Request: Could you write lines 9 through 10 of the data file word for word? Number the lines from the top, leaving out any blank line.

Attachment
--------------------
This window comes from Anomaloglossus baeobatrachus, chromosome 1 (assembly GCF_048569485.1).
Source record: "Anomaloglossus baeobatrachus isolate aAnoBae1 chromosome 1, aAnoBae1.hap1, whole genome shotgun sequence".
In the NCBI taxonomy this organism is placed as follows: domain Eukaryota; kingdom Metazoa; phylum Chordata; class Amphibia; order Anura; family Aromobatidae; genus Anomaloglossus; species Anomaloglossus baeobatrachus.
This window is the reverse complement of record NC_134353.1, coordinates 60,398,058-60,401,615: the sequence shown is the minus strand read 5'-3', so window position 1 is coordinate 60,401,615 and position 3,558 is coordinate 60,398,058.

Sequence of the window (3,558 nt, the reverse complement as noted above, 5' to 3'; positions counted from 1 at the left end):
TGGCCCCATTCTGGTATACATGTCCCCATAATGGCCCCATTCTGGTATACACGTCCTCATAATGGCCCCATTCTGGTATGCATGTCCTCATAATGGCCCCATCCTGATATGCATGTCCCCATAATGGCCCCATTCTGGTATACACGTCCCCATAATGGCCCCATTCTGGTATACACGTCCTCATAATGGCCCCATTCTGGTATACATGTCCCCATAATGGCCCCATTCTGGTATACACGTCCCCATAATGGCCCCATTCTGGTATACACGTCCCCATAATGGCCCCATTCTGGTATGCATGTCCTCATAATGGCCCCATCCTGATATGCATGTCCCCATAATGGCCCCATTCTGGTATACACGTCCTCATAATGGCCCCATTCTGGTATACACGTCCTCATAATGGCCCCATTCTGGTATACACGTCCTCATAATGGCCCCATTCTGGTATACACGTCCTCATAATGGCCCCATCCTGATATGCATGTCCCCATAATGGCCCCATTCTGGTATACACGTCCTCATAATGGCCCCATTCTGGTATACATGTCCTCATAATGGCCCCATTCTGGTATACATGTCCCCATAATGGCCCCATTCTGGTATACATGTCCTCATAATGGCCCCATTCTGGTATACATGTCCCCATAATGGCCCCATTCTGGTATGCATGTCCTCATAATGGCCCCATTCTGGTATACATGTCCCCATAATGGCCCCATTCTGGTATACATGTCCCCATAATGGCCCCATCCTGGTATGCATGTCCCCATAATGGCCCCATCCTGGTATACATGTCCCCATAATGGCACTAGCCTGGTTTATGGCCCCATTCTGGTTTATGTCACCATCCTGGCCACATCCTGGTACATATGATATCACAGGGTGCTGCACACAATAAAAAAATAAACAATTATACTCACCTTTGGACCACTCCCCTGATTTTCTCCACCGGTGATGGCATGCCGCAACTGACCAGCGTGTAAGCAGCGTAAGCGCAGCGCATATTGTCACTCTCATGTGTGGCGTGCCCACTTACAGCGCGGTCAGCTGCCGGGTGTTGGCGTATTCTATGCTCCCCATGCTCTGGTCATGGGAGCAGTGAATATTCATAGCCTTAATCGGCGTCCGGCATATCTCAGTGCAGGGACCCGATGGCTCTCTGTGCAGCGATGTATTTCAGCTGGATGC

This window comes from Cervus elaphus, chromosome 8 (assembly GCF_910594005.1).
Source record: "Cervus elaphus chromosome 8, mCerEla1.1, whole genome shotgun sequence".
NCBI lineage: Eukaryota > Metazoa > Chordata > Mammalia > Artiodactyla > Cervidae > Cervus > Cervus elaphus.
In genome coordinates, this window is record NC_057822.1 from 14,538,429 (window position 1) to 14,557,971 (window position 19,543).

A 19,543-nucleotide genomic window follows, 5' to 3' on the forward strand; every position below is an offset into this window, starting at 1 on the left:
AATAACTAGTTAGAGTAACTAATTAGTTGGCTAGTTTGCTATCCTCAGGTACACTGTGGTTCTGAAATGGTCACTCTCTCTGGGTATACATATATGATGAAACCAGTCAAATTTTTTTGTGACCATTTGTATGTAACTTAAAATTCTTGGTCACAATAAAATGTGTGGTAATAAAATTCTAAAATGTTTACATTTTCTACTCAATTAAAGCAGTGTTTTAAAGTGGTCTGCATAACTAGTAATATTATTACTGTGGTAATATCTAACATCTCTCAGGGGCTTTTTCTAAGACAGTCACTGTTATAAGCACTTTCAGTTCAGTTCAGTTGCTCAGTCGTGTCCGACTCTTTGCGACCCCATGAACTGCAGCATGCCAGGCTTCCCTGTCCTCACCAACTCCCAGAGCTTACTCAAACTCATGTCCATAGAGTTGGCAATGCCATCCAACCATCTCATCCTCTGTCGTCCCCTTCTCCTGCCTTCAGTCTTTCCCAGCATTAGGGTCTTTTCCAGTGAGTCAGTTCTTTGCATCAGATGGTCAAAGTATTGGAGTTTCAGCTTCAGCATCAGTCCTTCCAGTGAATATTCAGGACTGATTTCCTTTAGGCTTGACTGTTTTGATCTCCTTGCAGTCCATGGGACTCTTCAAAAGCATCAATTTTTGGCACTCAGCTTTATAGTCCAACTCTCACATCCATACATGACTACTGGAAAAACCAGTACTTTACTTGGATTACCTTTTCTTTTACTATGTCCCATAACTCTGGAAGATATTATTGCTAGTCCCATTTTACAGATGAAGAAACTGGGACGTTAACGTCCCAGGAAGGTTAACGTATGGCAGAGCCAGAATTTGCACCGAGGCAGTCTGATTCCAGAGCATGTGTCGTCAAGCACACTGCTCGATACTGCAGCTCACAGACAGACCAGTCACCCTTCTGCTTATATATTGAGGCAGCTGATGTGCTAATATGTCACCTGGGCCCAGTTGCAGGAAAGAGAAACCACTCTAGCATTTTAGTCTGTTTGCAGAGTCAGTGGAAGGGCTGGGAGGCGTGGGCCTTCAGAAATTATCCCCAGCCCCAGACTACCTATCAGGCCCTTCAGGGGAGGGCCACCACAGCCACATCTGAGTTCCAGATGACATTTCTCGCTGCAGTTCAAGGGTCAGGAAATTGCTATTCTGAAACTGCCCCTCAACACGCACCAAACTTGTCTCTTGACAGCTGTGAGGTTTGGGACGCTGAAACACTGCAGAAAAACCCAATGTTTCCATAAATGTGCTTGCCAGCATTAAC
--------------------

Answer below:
NCBI lineage: Eukaryota > Metazoa > Chordata > Mammalia > Artiodactyla > Cervidae > Cervus > Cervus elaphus.
In genome coordinates, this window is record NC_057822.1 from 14,538,429 (window position 1) to 14,557,971 (window position 19,543).